Only 29 percent of kids’ parents talk to them about protecting themselves online
Pratap Vikram Singh | June 27, 2012
A latest report on children's online behaviour and experience reveals worrisome results for internet-using Indian kids. According to the global study conducted by the software giant Microsoft, more than half - around 53 percent - of children in India have been bullied online.
"More than five in 10 children surveyed (8 to 17 years of age) in India say they have experienced what adults might consider online bullying, while a similar number think they have done something parents would consider online bullying," the report, titled 'Global Youth Online Behavior Survey', said.
Online bullying or cyberbullying, as defined in the survey report, is "willful and repeated harm inflicted through the use of computers, cell phones, and other electronic devices".
The report said that while 45 percent of parents teach their children online manners, 38 percent of the schools attended by respondents have formal policies on cyber bullying. "Formal school policies and education programs are prevalent in India but this has not translated into lower online bullying rates," the report said.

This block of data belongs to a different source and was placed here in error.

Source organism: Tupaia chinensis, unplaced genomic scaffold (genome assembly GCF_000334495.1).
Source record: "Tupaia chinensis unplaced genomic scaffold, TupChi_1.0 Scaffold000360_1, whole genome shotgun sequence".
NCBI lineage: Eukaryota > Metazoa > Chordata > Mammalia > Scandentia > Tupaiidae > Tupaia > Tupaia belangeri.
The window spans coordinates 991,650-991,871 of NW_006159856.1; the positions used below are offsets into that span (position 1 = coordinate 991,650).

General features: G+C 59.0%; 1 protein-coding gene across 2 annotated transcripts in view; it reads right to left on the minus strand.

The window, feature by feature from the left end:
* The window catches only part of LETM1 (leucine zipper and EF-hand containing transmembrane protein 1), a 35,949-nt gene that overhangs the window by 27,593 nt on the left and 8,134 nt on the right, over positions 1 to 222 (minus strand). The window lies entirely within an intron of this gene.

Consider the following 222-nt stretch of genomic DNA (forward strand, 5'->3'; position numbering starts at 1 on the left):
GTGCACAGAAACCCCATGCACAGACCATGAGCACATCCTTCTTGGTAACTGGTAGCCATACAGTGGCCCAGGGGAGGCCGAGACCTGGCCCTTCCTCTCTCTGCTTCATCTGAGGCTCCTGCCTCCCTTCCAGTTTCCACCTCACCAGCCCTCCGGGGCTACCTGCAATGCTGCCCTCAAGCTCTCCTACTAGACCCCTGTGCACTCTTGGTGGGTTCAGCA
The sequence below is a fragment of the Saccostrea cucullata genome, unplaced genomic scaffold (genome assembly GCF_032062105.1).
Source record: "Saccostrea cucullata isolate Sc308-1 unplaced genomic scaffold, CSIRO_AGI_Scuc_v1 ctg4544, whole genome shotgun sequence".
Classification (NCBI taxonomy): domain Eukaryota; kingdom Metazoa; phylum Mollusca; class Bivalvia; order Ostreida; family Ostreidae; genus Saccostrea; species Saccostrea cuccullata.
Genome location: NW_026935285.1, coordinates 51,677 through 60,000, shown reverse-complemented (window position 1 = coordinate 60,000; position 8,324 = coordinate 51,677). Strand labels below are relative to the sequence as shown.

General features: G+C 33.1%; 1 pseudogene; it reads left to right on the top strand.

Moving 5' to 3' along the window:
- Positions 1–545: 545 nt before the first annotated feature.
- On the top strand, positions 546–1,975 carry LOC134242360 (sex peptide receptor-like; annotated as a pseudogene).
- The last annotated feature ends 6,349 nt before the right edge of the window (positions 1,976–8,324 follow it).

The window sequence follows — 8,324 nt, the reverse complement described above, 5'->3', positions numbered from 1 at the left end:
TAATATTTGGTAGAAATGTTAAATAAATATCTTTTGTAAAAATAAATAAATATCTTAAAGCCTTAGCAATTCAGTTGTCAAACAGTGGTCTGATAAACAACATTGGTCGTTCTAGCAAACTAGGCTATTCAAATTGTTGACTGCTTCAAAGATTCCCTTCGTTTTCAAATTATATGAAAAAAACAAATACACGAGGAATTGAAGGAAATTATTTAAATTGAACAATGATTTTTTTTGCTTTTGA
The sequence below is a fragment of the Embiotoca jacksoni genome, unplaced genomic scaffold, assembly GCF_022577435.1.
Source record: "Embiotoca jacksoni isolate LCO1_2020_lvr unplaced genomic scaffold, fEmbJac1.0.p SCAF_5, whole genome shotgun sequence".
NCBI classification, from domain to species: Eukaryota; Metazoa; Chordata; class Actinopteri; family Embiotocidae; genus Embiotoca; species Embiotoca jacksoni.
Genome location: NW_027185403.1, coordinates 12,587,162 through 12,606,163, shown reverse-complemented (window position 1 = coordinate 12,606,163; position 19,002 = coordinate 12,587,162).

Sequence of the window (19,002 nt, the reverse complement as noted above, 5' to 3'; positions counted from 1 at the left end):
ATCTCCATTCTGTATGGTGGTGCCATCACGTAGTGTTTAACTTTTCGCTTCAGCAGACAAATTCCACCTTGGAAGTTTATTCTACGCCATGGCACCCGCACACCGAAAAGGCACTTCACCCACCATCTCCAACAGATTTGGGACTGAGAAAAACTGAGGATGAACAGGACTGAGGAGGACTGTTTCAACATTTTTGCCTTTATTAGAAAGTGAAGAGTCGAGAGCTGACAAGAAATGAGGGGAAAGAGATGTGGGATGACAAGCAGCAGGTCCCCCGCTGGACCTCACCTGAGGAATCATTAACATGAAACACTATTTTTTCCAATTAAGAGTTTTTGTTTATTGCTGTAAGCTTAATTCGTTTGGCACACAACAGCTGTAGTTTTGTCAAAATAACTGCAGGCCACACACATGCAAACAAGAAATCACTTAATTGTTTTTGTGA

The study was conducted in 25 countries to ascertain "how kids are treating one another online and whether parents are addressing online behaviors". It was conducted among more than 7,600 children falling in the age category of 8 to 17, between January 11 and February 19, 2012.
Globally, as the survey uncovers, children wanted to talk to their parents about the issue, but only 29 percent of kids received a positive response. Moreover, the report said, there was no common pattern in the steps taken by parents to address the problem with only 17 percent having communicated a clear set of rules for negative online behaviours.
“Protecting children from online bullying is a shared responsibility. Everyone plays a role: parents, educators, school counsellors, coaches, online safety advocates, industry, law enforcement, government and children themselves,” said Jacqueline Beauchere, director, Trustworthy Computing for Microsoft.
The report puts India third on the list, behind China (70 percent) and Singapore (58 percent).
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